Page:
Play Live Radio
Next Up:
Available On Air Stations

Renowned Native American WWII veteran Marcella LeBeau dies

Marcella LeBeau.png
Cheyenne River Reservation
Marcella LeBeau in 1944 and 2011

Native American war hero Marcella Rose LeBeau has made her journey to the spirit world.

News of her death broke Monday on social media, and several people close to LeBeau confirmed the death to SDPB. LeBeau was 102.

LeBeau was born in 1919 and grew up in Promise, South Dakota, as a member of the Cheyenne River Sioux Tribe. She was given the name Wigmunke’ Waste Win’, or Pretty Rainbow Woman, by her grandmother. LeBeau credits her father for guiding her and stressing the importance of education. That paved the way for her to become a registered nurse.

She grew up in an era of adversity during a time when her culture was being eradicated at the hands of the U.S. government. She was a boarding school survivor and like many Native Americans and people of her generation, she answered the call to serve her country during World War II in the United States Army Nurse Corps.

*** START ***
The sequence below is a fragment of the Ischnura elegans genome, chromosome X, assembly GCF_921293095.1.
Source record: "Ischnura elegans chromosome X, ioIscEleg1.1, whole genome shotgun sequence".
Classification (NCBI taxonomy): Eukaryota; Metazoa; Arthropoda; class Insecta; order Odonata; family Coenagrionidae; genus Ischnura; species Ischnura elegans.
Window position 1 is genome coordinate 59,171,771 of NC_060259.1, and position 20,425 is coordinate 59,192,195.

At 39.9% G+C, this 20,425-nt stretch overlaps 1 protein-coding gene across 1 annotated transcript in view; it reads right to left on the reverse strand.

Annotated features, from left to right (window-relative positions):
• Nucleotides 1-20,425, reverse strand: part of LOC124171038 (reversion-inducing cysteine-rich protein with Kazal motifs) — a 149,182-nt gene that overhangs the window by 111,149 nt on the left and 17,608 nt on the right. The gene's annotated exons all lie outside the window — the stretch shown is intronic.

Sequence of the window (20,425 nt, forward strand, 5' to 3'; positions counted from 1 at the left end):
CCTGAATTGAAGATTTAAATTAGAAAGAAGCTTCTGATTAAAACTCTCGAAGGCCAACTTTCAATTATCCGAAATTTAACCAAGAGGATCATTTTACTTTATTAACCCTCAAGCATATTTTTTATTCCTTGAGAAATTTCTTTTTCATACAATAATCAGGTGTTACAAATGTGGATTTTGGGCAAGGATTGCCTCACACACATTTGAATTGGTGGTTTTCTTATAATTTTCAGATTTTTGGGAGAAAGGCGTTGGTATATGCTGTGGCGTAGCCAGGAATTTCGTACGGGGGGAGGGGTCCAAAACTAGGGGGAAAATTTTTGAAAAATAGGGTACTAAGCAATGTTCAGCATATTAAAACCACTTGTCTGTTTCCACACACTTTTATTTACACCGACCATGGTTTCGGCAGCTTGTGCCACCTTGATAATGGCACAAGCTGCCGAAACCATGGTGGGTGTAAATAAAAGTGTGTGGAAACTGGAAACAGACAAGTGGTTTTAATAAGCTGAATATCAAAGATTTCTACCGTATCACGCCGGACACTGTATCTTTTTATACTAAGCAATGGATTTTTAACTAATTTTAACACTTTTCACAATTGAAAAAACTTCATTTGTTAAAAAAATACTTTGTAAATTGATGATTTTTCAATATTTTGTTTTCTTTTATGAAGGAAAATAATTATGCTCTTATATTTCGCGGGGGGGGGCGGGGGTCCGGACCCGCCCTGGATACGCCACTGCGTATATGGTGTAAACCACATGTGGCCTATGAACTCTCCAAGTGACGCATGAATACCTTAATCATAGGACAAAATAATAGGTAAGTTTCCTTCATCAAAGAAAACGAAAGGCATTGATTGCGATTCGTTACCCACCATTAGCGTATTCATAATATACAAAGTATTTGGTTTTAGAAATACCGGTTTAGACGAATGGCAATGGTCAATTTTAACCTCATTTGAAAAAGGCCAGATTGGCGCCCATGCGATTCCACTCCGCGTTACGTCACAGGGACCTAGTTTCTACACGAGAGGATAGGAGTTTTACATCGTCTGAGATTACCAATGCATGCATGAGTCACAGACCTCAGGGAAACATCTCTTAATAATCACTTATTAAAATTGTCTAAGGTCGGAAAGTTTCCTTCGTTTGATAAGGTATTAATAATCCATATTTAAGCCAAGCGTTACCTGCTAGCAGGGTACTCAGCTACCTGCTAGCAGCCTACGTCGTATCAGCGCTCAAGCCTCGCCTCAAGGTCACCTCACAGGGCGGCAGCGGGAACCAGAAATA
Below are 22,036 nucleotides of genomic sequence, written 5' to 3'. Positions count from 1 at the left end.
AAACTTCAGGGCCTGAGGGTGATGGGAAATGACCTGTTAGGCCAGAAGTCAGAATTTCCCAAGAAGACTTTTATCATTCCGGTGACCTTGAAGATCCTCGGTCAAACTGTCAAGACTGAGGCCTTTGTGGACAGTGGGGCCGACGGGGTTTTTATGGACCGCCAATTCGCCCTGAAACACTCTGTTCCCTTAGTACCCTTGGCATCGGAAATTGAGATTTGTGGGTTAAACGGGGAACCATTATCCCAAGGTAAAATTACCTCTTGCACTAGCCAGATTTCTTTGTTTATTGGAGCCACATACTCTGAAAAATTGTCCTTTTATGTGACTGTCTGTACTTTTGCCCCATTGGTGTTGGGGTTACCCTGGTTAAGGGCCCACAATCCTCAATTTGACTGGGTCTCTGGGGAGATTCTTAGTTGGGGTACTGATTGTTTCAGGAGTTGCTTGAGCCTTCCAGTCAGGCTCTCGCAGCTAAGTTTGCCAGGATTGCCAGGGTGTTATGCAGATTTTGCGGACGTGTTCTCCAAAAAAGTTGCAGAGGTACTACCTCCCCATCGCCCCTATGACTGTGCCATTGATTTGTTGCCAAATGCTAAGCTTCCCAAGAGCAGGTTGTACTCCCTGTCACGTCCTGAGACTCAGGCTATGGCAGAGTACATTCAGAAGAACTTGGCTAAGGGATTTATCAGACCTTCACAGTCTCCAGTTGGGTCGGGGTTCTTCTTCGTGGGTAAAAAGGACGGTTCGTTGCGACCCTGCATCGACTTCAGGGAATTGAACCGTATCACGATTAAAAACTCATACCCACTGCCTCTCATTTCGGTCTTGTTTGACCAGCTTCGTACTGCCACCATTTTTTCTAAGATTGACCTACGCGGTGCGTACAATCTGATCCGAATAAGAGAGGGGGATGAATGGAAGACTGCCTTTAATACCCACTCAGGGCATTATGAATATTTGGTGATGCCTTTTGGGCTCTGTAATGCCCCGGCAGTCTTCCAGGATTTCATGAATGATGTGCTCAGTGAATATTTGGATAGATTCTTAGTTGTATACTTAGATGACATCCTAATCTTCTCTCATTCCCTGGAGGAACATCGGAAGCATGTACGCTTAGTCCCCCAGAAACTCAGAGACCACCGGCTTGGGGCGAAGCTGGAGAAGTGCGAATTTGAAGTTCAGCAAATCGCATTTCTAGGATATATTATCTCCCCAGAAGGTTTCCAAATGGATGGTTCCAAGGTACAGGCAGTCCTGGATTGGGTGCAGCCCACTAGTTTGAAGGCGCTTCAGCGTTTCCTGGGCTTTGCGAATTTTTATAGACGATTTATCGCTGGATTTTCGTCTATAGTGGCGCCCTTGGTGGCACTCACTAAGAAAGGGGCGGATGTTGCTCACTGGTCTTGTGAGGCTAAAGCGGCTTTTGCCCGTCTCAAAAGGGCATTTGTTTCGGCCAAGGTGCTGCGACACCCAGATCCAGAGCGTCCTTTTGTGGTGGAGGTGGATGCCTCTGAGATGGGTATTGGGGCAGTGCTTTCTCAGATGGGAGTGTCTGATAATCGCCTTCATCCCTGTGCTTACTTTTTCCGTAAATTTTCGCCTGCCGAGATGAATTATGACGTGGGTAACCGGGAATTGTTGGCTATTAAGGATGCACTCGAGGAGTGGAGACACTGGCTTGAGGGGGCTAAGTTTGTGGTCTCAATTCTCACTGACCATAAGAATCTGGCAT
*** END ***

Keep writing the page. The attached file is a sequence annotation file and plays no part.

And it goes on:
During that time, LeBeau used her expertise to save the lives of those who stormed Normandy on D-Day and during battles including the Battle of the Bulge. She went on to be honored by the country of France with its highest military honor, the French Legion of Honor Medal.

LeBeau took her talents back to her tribe where she went on to become a major advocate of Native American Health. She became the director of nursing at Eagle Butte Indian Health Services.

LeBeau also served on the Cheyenne River Sioux Tribal Council in the early 1990s and was highly regarded for her health policy leadership.

LeBeau is a member of the South Dakota Hall of Fame and a recipient of the Women in History Award from Spirit of the Prairie Chapter of the Daughters of the American Revolution.

LeBeau often gave speeches about her experiences and never forgot those that she served with. She often ended those speeches with a prayer like the one that follows here.

“O Great Spirit, guide my hand as I collect sand from this hollowed ground. Great Spirit accept now my prayer for the brave and courageous soldiers who saw the horrors of war here this day 60 years ago to 1944," said LeBeau."Great Spirit, please also accept my prayers for Lieutenant Harry, Sergeant George Sweitzer. Great Spirit keep us ever mindful of the great sacrifices made to liberate France and bring peace to our world by these fallen men. O great spirit now hold my hand and walk with me up the cliff of Omaha Beach filled with emotion. No words can ever express.”

Details are pending on Marcella’s celebration of life and funeral.